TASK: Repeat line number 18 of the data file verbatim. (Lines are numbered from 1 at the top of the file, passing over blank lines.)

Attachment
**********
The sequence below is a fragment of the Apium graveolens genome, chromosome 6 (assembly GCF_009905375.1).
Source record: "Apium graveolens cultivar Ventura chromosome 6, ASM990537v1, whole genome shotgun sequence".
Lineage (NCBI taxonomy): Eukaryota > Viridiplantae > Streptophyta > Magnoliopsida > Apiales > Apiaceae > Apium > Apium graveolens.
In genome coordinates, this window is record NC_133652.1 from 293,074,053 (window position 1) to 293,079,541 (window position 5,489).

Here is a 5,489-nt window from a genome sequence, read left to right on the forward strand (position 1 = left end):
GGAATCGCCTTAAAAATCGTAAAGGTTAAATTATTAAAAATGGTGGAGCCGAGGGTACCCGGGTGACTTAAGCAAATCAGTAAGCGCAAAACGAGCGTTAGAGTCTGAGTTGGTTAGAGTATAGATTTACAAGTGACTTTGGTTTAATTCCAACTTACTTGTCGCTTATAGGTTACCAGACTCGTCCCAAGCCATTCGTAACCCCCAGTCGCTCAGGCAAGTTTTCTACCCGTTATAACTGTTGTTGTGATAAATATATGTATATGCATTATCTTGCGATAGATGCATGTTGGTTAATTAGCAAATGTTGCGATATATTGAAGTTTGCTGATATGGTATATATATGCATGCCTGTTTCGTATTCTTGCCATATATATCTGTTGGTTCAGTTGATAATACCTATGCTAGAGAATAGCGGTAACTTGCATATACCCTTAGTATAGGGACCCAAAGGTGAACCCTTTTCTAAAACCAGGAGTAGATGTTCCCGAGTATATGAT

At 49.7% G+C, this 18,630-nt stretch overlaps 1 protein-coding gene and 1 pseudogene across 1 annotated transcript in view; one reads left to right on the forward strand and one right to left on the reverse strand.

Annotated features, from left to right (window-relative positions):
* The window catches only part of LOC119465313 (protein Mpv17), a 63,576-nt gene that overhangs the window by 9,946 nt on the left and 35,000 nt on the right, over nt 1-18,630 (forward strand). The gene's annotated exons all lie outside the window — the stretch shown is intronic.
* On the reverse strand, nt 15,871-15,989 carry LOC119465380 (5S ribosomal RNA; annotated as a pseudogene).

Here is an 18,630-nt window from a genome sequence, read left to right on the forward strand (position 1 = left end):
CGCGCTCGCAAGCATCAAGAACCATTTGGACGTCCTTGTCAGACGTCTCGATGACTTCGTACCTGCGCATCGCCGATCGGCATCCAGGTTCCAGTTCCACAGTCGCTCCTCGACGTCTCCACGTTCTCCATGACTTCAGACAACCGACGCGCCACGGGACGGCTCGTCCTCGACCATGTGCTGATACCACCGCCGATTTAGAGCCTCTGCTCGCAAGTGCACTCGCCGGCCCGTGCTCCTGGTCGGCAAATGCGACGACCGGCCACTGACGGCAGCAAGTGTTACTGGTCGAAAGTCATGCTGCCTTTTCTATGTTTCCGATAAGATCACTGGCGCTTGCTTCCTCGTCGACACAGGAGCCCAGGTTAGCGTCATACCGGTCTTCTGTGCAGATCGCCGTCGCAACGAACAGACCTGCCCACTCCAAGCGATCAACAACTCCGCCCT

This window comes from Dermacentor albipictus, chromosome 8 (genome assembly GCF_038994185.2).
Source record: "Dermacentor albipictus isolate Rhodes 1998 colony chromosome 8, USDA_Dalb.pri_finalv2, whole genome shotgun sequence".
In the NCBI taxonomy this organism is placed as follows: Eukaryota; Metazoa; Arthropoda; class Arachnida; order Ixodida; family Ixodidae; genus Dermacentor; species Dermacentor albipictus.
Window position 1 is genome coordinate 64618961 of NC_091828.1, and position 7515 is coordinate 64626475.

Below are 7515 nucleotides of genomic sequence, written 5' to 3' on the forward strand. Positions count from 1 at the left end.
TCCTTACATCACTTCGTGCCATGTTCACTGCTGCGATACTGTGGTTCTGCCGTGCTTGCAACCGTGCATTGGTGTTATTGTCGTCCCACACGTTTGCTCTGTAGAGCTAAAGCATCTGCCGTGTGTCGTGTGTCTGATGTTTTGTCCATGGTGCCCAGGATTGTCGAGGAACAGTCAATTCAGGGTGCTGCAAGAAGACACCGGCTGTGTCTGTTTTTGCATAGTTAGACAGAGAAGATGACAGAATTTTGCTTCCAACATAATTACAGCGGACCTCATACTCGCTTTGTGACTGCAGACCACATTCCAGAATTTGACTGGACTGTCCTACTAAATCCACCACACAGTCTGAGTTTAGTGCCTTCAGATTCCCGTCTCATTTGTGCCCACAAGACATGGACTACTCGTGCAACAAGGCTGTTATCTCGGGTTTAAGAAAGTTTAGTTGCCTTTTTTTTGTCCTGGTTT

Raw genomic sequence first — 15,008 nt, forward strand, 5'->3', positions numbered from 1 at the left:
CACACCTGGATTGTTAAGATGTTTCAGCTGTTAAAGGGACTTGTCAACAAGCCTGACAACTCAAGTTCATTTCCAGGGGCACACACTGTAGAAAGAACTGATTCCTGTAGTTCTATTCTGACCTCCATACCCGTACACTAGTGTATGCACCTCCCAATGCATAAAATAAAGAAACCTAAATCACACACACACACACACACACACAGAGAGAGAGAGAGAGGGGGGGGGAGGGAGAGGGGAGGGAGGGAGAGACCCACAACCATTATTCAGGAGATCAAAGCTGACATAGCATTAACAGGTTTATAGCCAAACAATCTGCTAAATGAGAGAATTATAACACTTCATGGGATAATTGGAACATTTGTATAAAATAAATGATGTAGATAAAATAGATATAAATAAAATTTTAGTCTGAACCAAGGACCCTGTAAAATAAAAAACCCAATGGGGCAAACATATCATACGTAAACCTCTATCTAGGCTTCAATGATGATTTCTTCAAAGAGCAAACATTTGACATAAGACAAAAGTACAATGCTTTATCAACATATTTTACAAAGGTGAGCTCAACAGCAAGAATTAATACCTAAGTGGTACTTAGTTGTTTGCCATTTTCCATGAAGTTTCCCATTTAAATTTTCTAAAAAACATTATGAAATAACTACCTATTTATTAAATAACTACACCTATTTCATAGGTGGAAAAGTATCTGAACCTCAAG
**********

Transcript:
TCCTTACATCACTTCGTGCCATGTTCACTGCTGCGATACTGTGGTTCTGCCGTGCTTGCAACCGTGCATTGGTGTTATTGTCGTCCCACACGTTTGCTCTGTAGAGCTAAAGCATCTGCCGTGTGTCGTGTGTCTGATGTTTTGTCCATGGTGCCCAGGATTGTCGAGGAACAGTCAATTCAGGGTGCTGCAAGAAGACACCGGCTGTGTCTGTTTTTGCATAGTTAGACAGAGAAGATGACAGAATTTTGCTTCCAACATAATTACAGCGGACCTCATACTCGCTTTGTGACTGCAGACCACATTCCAGAATTTGACTGGACTGTCCTACTAAATCCACCACACAGTCTGAGTTTAGTGCCTTCAGATTCCCGTCTCATTTGTGCCCACAAGACATGGACTACTCGTGCAACAAGGCTGTTATCTCGGGTTTAAGAAAGTTTAGTTGCCTTTTTTTTGTCCTGGTTT